In Singapore, I teach some of my clinics on a simulator horse, called Plastic Jack.  And, honestly, I think Plastic Jack is worth his weight in gold.

A lot of people will have seen them – life size “horses” sitting atop a platform and computer, allowing them to halt, walk, trot and canter.  The movement feels similar to that of a live horse, although not exactly the same since he isn’t swinging his weight along with all four legs.

A few times now, I have gone simulator indoor skydiving, mainly to figure out exactly how I’m using my core and how I can influence my direction and stability with nothing to reach out and hold onto, or floor to push off.  Last time, I chatted to the dive instructor and asked him how lifelike it was.  Similar, was his reply.  You get the upward push of air, but you don’t get the pockets of turbulence, the sudden rush of up or down draught, and you certainly don’t get the cross wind.  When flying through the air outside, you get wind from all directions, in a simulator tube, it’s all one way.  (As I write this, sitting in a plane, I can certainly vouch for what happens with up draughts, down draughts and cross winds).  A wind tunnel is too regular and even.  And, that is similar to what happens on Plastic Jack.  He’s very safe.  No one has fallen off, you don’t even have to wear a hard hat, and there isn’t any tilt through his corners, or falling in or out around the circle, but it’s as close as.

Now, some people sit on a version of Jack for 5 minutes, use the pressure sensors and get a read out of what the pony’s sensor panels have to say – you are 56% to the left, and 63% tipping forwards.  And that, in my opinion, is a bit worth less.  A fun joyride, sure, but does it actually teach you anything or help?

Where Jack comes into his own, is when we can play.  Before the rider gets on, we work through a whole variety of exercises to understand and experiment through tensegrity and alignment.  We’ve sat on Styrofoam or polystyrene balls, blown up balloons, and pulled each other around.  We’ve thought of how balls bounce, how violin strings are tensioned and how our diaphragm works.  And, we’ve watched videos of Charlotte and worked through photographs of the last Olympics.  Now, finally, we get on Plastic Jack and we play with low tensegrity, high tensegrity, having both seat bones, stability of the fascia spiral lines using bands, and the way in which blowing up a balloon activates the core.  By having Jack cantering along in one place, I can stand next to the rider and place my hands where I want them too, asking them to push one side of their pelvis, fill in their back, breathe to their kidneys or rest their head against the head rest in their car in a much clearer way than they ever could sitting atop a real live, moving horse.  The proof comes in the next day, when their regular coach says – Oh My, I can see a change in your riding…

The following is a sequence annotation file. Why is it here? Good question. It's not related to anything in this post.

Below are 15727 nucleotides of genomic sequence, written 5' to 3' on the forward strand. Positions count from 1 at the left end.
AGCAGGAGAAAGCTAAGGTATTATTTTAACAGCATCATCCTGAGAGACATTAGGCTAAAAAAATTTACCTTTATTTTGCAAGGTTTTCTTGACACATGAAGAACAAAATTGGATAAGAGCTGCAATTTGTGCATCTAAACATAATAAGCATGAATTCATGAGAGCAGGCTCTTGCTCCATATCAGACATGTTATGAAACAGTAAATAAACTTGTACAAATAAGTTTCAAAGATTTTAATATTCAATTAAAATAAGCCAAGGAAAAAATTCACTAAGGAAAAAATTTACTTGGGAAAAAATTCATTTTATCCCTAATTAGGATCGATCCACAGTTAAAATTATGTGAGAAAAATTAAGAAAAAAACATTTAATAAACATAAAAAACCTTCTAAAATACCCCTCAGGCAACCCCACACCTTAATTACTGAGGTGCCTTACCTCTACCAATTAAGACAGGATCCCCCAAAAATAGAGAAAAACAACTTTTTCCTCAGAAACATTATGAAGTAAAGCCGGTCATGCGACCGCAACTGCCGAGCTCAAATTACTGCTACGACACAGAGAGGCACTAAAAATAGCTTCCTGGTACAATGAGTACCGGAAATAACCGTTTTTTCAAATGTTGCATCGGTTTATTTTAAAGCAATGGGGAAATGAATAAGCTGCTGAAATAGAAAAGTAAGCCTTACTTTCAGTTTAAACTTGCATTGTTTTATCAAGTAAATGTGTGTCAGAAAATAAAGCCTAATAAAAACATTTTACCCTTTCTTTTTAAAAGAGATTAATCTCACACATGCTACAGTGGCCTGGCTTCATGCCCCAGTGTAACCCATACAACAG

So, you up for a challenge?  Find out if there is a local version of Plastic Jack and go along for a lesson.  It can be tricky to find someone to actually teach you on one, rather than just getting a printout, but if you can find a horse and a trainer, magic will happen!


My reading list …

Sometimes, you read a book and it fills you with this weird evangelical zeal, and you become convinced that the shattered world will never be put back together unless and until all living humans read the book.
–John Green, The Fault in Our Stars

I am a reader – I always have two, three, sometimes four books on the go.  There’ll be something light, easy fiction to waste time in an airport.  A horse textbook of some description, and something technical, on coaching, or physics, or anatomy, or philosophy or, or…  And so, when asked about a book, it’s always tricky – oh, where to start?

One of my first favourites, obviously, was Black Beauty, way back when.  I recently found an old copy of it, and re-read it, just to see.  It’s like sitting down to tea and conversation with an old friend.

We read it now, almost 150 years after it was written (1877) and are fairly horrified at some of the things in it.  Taking horses into war.  Carriage horses hauled up into a frame with bearing reins.  Horses working as pit ponies.  All things that most people now are not so happy with.

(Yes, bearing reins still exist, now, more politely called overcheck or side check, but hopefully (naïvely?) they aren’t over tightened as they were for poor old Black Beauty).

But, as I was reading, I wondered, if someone re-wrote Black Beauty now, what would people in 2170 be thinking?

Rolkur, or LDR jumps up.  Is that as bad as sending horses into war?  Cranking shut nosebands, the need for blood rules at competitions?  Western classes and races for 2-year olds?  Will riding horses at all be frowned upon – there is already a group of people who say that any work on horses is cruel and unnatural.   Will we even still keep horses as companions, or will the only horses be those who live wild?  Will there still be horses at all, the rate our green spaces are being consumed.  Or, will we still have them, but only living in high rise apartment type blocks.

If books can truly change the way we think, can we not take a few lessons from Anna Sewell.  What worries you now, that will be looked at in a few years to come, and have our descendants asking, just how did they get away with that???

So, what else is on my list?

What’s on your list?